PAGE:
Ringing out the Old

“Merry Christmas to all, and to all a good night!” – popularized by Clement Clarke Moore in The Night Before Christmas

It was another week of range-bound trading in the run-up to the holidays, and that’s not such a bad thing for a holiday newsletter writer – there wasn’t much to write about anyway. The market is largely just holding on before launching the Santa Claus rally on Tuesday. Given the sacred nature of the rally, we should expect an upward bias, but given the unusually good performance of the post-election time period, there might be less of a boost from Santa this year than normal.

The main sport seems to be either holding one’s breath for the latest tweet from you-know-who, or arguing about what the next administration’s economic program might really bring. We don’t actually know what legislation and budget will pass, of course, and probably won’t know for some time, as the inauguration is still four weeks away – and then there is something called the U.S. Congress, which likes to have a say in these matters.

The next economic program isn’t likely to be the full extent of what was promised, but then these things rarely are. Some tax cuts and some infrastructure spending are sure to happen, but how and when are very much up in the air. One would think that it shouldn’t take as long to pass as the Reagan tax plan – in his first term, he was up against Democratic control of both houses. On the other hand, Reagan’s promised tax cuts were a big factor in his election, as nearly a decade of double-digit inflation had ravaged the spending power of the middle class and pushed them into tax brackets that had been written for the well-to-do. Trump’s promised tax cuts, on the other hand, while appearing to be fairly popular with business, never seemed to be a decisive factor in his election (though supply-side one-noters might have it otherwise). A lack of urgency (the unemployment rate is 4.6%) could translate into some serious wrangling over details, despite the Republican majority in both houses. Expect some horse-trading ahead.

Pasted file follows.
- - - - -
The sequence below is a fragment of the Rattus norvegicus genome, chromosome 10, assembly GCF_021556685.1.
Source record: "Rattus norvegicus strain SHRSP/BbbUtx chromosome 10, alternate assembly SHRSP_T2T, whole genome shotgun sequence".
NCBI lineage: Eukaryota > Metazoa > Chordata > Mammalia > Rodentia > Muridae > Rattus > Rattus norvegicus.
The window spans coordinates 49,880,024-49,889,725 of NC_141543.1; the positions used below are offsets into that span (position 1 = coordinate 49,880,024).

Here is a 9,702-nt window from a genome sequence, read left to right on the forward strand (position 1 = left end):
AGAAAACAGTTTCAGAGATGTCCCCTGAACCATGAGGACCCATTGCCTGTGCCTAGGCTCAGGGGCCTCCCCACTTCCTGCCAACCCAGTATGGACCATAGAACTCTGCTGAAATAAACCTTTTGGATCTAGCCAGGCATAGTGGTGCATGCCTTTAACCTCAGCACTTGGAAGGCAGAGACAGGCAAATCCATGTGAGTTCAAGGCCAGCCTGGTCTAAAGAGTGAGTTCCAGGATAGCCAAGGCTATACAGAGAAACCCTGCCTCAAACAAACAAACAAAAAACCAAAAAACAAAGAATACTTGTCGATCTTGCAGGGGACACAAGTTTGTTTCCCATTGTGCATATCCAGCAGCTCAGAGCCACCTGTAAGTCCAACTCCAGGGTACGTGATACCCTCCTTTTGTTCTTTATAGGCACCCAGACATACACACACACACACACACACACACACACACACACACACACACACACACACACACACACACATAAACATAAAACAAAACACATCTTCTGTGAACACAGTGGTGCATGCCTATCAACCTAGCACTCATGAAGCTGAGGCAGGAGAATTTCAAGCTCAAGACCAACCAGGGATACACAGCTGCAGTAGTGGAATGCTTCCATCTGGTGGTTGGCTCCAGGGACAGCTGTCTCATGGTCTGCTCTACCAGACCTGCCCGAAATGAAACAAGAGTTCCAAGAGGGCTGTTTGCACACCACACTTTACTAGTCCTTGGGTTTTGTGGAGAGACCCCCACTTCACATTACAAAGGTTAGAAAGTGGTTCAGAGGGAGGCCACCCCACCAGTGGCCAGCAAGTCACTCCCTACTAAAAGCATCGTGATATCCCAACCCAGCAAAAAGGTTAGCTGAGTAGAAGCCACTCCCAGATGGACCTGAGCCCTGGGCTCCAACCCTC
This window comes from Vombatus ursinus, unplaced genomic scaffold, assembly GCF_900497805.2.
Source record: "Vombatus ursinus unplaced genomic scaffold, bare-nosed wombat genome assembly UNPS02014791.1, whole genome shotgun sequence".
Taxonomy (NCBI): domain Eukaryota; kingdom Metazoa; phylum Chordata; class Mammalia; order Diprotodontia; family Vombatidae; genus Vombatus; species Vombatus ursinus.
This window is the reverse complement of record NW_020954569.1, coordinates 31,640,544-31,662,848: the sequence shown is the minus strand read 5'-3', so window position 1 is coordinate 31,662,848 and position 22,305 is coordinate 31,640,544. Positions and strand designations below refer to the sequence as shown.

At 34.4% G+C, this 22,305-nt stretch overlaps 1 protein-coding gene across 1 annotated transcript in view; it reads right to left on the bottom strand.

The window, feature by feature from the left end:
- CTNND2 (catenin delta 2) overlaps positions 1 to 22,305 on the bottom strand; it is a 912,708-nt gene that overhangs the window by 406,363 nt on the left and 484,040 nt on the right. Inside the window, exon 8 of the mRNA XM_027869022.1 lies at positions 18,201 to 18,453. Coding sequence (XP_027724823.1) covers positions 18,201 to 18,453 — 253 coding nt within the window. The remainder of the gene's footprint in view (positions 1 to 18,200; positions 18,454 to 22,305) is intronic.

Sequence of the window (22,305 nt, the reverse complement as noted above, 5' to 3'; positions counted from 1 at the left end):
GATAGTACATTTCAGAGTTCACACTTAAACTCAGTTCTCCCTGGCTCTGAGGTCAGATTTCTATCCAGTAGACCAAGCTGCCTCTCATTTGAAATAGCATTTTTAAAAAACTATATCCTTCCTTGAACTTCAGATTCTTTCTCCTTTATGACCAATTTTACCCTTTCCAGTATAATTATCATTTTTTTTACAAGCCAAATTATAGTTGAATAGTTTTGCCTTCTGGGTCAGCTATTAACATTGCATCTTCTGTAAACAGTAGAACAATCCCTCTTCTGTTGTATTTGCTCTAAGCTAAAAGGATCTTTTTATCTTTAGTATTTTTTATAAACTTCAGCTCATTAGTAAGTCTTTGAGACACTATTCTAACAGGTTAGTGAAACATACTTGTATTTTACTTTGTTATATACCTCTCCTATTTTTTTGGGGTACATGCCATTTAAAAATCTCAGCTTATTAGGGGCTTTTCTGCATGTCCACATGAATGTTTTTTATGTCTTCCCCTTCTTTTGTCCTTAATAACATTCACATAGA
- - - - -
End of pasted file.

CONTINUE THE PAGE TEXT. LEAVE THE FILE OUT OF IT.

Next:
The cracks in Europe (Italian banking) and China (GDP downgrade) continue to widen. and while those are two things definitely worth worrying about, it’s unlikely anything serious will come to pass next week. That is, unless the Tweeter-in-Chief starts some trouble somewhere. I make no predictions.

I trust all readers had a very Merry Christmas, and are looking forward to the last column of the year!

The Economic Beat (in holiday time):

The report of the week was – durable goods? An upward GDP revision? Personal income and spending? It was hard to tell.

The almost-final estimate of third-quarter GDP was raised from 3.2% to 3.5% (seasonally adjusted and annualized), partly on an inventory build that will later reverse. With the revision, four-quarter nominal GDP rose from 2.84% to 2.94%.

Durable goods new orders fell 4.6% in November, but were up 0.5% excluding transportation (both numbers are seasonally adjusted). Year-to-date, new orders are down 0.3%, (-0.6%) excluding transportation. Business cap-ex spending was negative on a year-year basis for the ninth month in a row.

Personal income was unchanged in November, something of a surprise, while personal spending rose by 0.2%. A gain of 0.3% was expected for both. Year-on-year, personal income growth fell from 2.5% to 2.3%, while spending fell from 2.9% to 2.8%.

The sales rate for existing homes rose to 5.6mm in November, while the new-home sales rate rose to 592,000 (both annualized).

U.S. markets are closed Monday and the rest of the week may as well be. Tuesday will bring Case-Shiller home prices along with consumer confidence. Wednesday has pending home sales, Thursday the international trade goods report, Friday the Chicago purchasing mangers’ index. Enjoy the lull.